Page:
Of course, each state has its unique attributes, but Georgia’s fossil record takes on the aspects of a Gordian Knot; it spans such a staggering range of geologic time and paleo-climates. Much of it still isn’t properly understood or mapped.
Unfortunately, after a long decline in funding, the Georgia Geological Survey was abolished in 2004 after more than a century of solid research. Through the late 1970s, 1980s, and early 1990s the survey not only produced excellent research but also kept abreast of the commercial and academic work going on across the state. As a result, it acted as an informal networking service.
When that essential network was broken, communication between institutions declined. This worsened over the years through competition for scant resources. The geography of the state, with rich northern and southern fossil beds separated by the fossil-barren Piedmont Plateau, tends to create specialists in local regions. This has led to natural history and science museums specializing in their region but often lacking basic knowledge over the rest of Georgia’s paleontology. Additionally, precious little of our state’s paleontological resources ever found their way into K-12 classrooms.
Assembling that essential network again (through a statewide association), and sustaining that network isn’t easy. Enthusiasm has to be kept high while the foundations of the club are established. The self-funded amateurs continue to explore and collect, while the professionals often have to spend their time grant writing, researching, and dealing with the needs of their occupations. Educators are typically swamped with their classroom duties and requirements; they address the needs of their students with a very limited budget.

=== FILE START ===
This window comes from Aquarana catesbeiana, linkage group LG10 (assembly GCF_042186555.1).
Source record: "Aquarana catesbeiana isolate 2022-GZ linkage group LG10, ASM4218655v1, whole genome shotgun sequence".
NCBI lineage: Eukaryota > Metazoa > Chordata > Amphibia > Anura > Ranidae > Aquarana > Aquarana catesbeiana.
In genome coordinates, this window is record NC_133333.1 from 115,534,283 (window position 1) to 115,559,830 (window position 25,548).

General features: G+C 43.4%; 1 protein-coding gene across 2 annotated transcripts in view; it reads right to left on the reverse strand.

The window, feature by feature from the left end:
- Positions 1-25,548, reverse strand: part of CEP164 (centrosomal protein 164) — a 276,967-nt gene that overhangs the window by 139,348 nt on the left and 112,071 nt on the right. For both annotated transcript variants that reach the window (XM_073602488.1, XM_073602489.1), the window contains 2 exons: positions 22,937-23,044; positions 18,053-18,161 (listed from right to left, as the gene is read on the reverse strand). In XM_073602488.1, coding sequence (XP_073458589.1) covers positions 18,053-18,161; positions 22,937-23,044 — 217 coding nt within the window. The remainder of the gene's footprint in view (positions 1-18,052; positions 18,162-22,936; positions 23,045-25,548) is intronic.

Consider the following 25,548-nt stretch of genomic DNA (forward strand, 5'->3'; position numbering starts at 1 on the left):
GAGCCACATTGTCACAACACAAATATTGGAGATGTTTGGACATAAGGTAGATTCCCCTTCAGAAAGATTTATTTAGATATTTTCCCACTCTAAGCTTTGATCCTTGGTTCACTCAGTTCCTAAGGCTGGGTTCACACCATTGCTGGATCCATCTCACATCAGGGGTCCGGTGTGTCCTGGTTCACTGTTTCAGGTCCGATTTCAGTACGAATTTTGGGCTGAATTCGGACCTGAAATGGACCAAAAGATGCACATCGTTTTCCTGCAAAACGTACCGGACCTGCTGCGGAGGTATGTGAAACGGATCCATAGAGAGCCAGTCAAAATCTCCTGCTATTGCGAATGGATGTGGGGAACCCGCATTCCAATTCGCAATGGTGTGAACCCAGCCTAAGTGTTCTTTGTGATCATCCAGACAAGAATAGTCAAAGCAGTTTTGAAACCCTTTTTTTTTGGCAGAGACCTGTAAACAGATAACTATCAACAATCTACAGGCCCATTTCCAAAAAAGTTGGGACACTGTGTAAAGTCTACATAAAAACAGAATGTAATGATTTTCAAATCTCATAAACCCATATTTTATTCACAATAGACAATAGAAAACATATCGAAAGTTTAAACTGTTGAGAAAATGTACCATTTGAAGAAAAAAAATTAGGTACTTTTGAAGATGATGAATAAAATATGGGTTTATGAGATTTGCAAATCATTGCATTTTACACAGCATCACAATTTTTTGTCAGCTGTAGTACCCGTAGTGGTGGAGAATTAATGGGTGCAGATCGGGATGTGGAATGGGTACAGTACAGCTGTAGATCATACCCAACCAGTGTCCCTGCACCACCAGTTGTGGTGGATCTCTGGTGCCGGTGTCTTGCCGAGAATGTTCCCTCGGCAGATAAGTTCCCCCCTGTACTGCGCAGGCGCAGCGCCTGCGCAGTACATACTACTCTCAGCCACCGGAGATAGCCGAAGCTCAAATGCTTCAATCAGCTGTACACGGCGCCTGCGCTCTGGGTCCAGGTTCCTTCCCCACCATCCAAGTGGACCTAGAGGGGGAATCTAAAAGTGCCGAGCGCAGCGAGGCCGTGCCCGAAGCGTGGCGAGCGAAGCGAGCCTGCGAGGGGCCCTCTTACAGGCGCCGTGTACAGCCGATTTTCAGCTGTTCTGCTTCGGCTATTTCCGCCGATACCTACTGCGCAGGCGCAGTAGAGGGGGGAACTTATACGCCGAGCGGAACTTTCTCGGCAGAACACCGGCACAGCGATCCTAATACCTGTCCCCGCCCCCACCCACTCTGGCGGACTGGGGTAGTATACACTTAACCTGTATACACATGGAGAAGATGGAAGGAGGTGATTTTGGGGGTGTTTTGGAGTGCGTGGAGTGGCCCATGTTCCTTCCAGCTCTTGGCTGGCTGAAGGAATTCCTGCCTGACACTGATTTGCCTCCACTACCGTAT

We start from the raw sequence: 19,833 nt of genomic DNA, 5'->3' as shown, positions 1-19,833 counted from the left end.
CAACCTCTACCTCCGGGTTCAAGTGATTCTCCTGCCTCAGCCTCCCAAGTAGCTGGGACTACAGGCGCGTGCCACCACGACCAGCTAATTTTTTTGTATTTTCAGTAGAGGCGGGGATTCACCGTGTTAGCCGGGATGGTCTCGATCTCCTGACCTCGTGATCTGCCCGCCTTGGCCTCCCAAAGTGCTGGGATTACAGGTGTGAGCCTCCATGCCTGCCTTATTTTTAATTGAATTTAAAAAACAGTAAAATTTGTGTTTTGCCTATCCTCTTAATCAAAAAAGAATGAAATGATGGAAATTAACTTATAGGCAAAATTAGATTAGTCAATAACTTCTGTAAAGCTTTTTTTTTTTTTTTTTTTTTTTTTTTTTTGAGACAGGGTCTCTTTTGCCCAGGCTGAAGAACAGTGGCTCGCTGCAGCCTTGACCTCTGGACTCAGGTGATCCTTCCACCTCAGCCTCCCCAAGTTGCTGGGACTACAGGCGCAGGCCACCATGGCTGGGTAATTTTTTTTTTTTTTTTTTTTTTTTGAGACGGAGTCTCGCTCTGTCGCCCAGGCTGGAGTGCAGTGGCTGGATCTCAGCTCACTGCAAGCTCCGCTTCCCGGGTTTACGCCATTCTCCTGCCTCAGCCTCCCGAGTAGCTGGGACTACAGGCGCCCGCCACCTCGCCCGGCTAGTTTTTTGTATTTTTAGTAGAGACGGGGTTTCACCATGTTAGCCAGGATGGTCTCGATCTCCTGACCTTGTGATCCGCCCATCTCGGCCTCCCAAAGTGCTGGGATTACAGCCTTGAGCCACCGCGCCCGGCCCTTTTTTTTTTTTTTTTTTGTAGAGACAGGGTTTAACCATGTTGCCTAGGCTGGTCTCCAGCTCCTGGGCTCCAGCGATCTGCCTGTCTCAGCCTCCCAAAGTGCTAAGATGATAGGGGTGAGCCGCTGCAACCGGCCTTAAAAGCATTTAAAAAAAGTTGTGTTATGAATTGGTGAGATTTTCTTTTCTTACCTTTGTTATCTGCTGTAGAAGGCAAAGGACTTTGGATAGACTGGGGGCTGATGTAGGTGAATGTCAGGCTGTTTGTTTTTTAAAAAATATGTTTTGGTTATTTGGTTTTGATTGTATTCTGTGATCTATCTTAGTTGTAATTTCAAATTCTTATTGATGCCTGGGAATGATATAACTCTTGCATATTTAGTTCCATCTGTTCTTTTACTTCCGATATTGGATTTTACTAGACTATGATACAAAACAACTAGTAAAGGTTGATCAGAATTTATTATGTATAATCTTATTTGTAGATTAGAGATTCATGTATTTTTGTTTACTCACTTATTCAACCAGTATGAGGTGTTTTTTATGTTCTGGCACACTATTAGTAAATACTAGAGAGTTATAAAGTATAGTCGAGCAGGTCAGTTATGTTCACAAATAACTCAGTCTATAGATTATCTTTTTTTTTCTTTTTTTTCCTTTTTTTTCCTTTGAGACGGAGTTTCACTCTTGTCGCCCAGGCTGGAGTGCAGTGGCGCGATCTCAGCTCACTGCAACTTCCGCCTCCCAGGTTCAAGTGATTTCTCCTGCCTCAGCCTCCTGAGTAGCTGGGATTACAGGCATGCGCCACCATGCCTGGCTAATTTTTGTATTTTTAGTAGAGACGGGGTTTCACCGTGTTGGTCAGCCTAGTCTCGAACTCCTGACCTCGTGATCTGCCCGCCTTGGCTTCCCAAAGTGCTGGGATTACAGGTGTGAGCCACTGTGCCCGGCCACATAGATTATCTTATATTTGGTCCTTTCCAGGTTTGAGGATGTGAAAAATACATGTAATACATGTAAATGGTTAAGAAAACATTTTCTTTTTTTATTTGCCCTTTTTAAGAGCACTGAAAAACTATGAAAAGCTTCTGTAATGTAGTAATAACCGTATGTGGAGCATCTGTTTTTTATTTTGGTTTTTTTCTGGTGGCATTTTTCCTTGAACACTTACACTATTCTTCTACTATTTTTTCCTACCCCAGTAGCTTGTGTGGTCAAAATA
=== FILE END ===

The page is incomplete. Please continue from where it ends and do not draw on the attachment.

Why is an alliance between amateurs and professionals needed? A few weeks before the meeting, a sportsman contacted Thurman through GeorgiasFossils.com and explained that he’d found “dinosaur” bones along a river in south central Georgia.
Thomas explained that the fossils couldn’t be dinosaur material since there were no age appropriate sediments that outcrop in that area. However, they could be anything from ancient whale to manatee, mammoth, or giant sloth. It depended on the age and type of the sediments. Thomas asked if pictures might be shared on Facebook’s Georgia’s Fossils Group. Professionals and knowledgeable amateurs reviewed the posts and advised the sportsman that these fossils were most likely ancient whale bones, probably the great whale Basilosaurus cetoides.
The Paleontological Association of Georgia (or PAG, although it does not have an official title yet) is a scientific, non-profit, community-based organization devoted to the study of Georgia’s natural history. The goal is not financial gain. PAG’s mission is to preserve Georgia’s paleontological resources for education, future research, and generations to come.
Responsible and legal fossil collecting is required in order to preserve the science of paleontology. PAG’s vision includes hosting club sponsored field trips and digs in the near future, but between then and now there is work to be done. Once the legalities are all in place, then attention can be focused on what makes paleontology associations fun, entertaining, rewarding, and educational.
That first meeting was splendid – so much knowledge under one roof, so many interesting conversations going on, so many cool fossils to ooh and aah over… and that was only the beginning… and “A beginning is a very delicate time.”